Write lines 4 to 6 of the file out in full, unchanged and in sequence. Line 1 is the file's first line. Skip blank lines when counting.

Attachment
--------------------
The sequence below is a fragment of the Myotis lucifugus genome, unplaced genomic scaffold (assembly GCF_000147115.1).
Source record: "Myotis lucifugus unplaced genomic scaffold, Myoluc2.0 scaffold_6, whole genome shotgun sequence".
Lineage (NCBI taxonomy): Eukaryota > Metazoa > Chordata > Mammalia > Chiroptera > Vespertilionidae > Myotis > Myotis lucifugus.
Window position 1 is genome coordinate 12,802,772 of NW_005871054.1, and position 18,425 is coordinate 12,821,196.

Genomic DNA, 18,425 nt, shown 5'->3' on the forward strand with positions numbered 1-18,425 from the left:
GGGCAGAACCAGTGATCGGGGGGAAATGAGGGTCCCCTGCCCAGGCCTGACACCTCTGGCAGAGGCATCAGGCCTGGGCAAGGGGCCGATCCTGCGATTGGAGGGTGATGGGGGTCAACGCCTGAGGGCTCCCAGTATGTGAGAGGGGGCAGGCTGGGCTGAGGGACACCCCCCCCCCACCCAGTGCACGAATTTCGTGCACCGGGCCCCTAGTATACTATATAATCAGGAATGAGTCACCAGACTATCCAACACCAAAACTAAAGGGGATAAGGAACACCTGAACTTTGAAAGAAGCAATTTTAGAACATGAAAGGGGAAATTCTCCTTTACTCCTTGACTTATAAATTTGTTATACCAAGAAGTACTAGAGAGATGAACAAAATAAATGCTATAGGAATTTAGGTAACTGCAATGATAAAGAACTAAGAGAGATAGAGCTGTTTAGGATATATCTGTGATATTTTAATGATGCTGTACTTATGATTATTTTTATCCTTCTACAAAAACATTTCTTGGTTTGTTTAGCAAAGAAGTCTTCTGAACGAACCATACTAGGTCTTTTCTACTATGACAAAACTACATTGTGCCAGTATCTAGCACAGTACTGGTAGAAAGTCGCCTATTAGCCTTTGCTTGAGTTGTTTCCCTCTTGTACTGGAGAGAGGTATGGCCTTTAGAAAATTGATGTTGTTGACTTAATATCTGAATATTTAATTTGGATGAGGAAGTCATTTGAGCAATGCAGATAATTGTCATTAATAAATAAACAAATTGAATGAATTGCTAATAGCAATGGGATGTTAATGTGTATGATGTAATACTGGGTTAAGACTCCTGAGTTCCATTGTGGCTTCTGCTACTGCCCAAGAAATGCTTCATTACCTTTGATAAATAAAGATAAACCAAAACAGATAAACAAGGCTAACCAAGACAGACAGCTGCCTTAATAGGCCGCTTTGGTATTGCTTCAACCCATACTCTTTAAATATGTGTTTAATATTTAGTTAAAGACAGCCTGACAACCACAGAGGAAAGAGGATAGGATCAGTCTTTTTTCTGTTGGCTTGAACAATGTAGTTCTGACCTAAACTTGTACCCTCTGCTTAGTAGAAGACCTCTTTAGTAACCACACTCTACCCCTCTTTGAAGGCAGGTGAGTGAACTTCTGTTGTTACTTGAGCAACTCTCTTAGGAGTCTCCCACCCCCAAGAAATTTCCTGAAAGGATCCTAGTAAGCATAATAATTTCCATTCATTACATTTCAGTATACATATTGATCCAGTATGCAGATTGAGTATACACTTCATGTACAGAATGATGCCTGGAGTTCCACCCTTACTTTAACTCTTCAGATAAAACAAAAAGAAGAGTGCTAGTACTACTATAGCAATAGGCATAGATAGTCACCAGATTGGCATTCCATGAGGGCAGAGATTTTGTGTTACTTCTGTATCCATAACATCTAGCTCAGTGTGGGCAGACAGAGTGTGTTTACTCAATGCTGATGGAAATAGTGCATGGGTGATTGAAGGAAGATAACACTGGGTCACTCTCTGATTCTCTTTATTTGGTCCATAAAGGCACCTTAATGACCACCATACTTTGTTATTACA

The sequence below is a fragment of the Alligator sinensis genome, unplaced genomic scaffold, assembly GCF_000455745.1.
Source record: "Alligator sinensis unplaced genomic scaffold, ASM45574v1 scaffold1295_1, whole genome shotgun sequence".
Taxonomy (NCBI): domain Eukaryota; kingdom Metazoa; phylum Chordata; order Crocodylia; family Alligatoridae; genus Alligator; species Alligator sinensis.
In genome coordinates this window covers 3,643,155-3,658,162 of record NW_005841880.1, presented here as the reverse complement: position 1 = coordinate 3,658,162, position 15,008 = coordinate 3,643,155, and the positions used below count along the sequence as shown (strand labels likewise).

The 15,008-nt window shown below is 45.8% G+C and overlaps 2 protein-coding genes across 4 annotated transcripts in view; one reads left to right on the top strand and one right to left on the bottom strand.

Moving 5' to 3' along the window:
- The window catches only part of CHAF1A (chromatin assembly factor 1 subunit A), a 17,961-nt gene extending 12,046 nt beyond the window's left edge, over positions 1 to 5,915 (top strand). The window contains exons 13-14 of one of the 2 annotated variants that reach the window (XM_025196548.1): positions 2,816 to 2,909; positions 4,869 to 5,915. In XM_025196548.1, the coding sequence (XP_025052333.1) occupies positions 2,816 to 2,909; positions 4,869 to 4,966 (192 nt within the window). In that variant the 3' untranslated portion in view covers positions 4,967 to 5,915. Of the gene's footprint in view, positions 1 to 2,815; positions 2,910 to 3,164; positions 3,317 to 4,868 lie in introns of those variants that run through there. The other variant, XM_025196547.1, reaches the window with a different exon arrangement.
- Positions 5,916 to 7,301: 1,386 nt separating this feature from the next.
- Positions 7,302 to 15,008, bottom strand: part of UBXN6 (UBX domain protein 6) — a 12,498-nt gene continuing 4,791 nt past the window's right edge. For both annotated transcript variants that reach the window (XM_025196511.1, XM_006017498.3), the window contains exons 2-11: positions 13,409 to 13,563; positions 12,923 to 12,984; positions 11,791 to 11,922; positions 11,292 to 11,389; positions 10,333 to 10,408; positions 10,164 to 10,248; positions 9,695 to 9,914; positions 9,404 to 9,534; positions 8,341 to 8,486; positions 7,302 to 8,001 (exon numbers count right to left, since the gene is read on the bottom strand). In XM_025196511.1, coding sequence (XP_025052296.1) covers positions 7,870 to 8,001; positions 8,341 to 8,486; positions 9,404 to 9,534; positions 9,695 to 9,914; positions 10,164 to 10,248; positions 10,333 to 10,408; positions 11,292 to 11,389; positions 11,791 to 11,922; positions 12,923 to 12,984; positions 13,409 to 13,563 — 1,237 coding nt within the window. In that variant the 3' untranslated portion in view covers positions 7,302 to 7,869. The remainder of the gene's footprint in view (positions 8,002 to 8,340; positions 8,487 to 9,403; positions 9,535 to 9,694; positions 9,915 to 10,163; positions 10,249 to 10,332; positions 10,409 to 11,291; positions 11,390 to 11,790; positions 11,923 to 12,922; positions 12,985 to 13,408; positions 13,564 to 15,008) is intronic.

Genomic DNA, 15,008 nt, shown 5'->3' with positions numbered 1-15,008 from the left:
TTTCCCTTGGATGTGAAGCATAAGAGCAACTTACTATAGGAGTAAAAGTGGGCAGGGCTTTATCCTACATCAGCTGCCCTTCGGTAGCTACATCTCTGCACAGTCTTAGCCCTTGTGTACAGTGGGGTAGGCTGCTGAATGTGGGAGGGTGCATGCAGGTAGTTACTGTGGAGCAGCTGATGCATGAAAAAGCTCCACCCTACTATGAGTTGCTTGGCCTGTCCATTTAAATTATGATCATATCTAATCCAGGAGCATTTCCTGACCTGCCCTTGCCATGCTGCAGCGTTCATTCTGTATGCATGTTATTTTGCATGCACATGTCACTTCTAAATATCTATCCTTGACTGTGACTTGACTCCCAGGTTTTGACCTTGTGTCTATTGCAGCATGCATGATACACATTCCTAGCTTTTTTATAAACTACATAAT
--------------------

Window position 1 is genome coordinate 12,802,772 of NW_005871054.1, and position 18,425 is coordinate 12,821,196.

Genomic DNA, 18,425 nt, shown 5'->3' on the forward strand with positions numbered 1-18,425 from the left:
GGGCAGAACCAGTGATCGGGGGGAAATGAGGGTCCCCTGCCCAGGCCTGACACCTCTGGCAGAGGCATCAGGCCTGGGCAAGGGGCCGATCCTGCGATTGGAGGGTGATGGGGGTCAACGCCTGAGGGCTCCCAGTATGTGAGAGGGGGCAGGCTGGGCTGAGGGACACCCCCCCCCCACCCAGTGCACGAATTTCGTGCACCGGGCCCCTAGTATACTATATAATCAGGAATGAGTCACCAGACTATCCAACACCAAAACTAAAGGGGATAAGGAACACCTGAACTTTGAAAGAAGCAATTTTAGAACATGAAAGGGGAAATTCTCCTTTACTCCTTGACTTATAAATTTGTTATACCAAGAAGTACTAGAGAGATGAACAAAATAAATGCTATAGGAATTTAGGTAACTGCAATGATAAAGAACTAAGAGAGATAGAGCTGTTTAGGATATATCTGTGATATTTTAATGATGCTGTACTTATGATTATTTTTATCCTTCTACAAAAACATTTCTTGGTTTGTTTAGCAAAGAAGTCTTCTGAACGAACCATACTAGGTCTTTTCTACTATGACAAAACTACATTGTGCCAGTATCTAGCACAGTACTGGTAGAAAGTCGCCTATTAGCCTTTGCTTGAGTTGTTTCCCTCTTGTACTGGAGAGAGGTATGGCCTTTAGAAAATTGATGTTGTTGACTTAATATCTGAATATTTAATTTGGATGAGGAAGTCATTTGAGCAATGCAGATAATTGTCATTAATAAATAAACAAATTGAATGAATTGCTAATAGCAATGGGATGTTAATGTGTATGATGTAATACTGGGTTAAGACTCCTGAGTTCCATTGTGGCTTCTGCTACTGCCCAAGAAATGCTTCATTACCTTTGATAAATAAAGATAAACCAAAACAGATAAACAAGGCTAACCAAGACAGACAGCTGCCTTAATAGGCCGCTTTGGTATTGCTTCAACCCATACTCTTTAAATATGTGTTTAATATTTAGTTAAAGACAGCCTGACAACCACAGAGGAAAGAGGATAGGATCAGTCTTTTTTCTGTTGGCTTGAACAATGTAGTTCTGACCTAAACTTGTACCCTCTGCTTAGTAGAAGACCTCTTTAGTAACCACACTCTACCCCTCTTTGAAGGCAGGTGAGTGAACTTCTGTTGTTACTTGAGCAACTCTCTTAGGAGTCTCCCACCCCCAAGAAATTTCCTGAAAGGATCCTAGTAAGCATAATAATTTCCATTCATTACATTTCAGTATACATATTGATCCAGTATGCAGATTGAGTATACACTTCATGTACAGAATGATGCCTGGAGTTCCACCCTTACTTTAACTCTTCAGATAAAACAAAAAGAAGAGTGCTAGTACTACTATAGCAATAGGCATAGATAGTCACCAGATTGGCATTCCATGAGGGCAGAGATTTTGTGTTACTTCTGTATCCATAACATCTAGCTCAGTGTGGGCAGACAGAGTGTGTTTACTCAATGCTGATGGAAATAGTGCATGGGTGATTGAAGGAAGATAACACTGGGTCACTCTCTGATTCTCTTTATTTGGTCCATAAAGGCACCTTAATGACCACCATACTTTGTTATTACA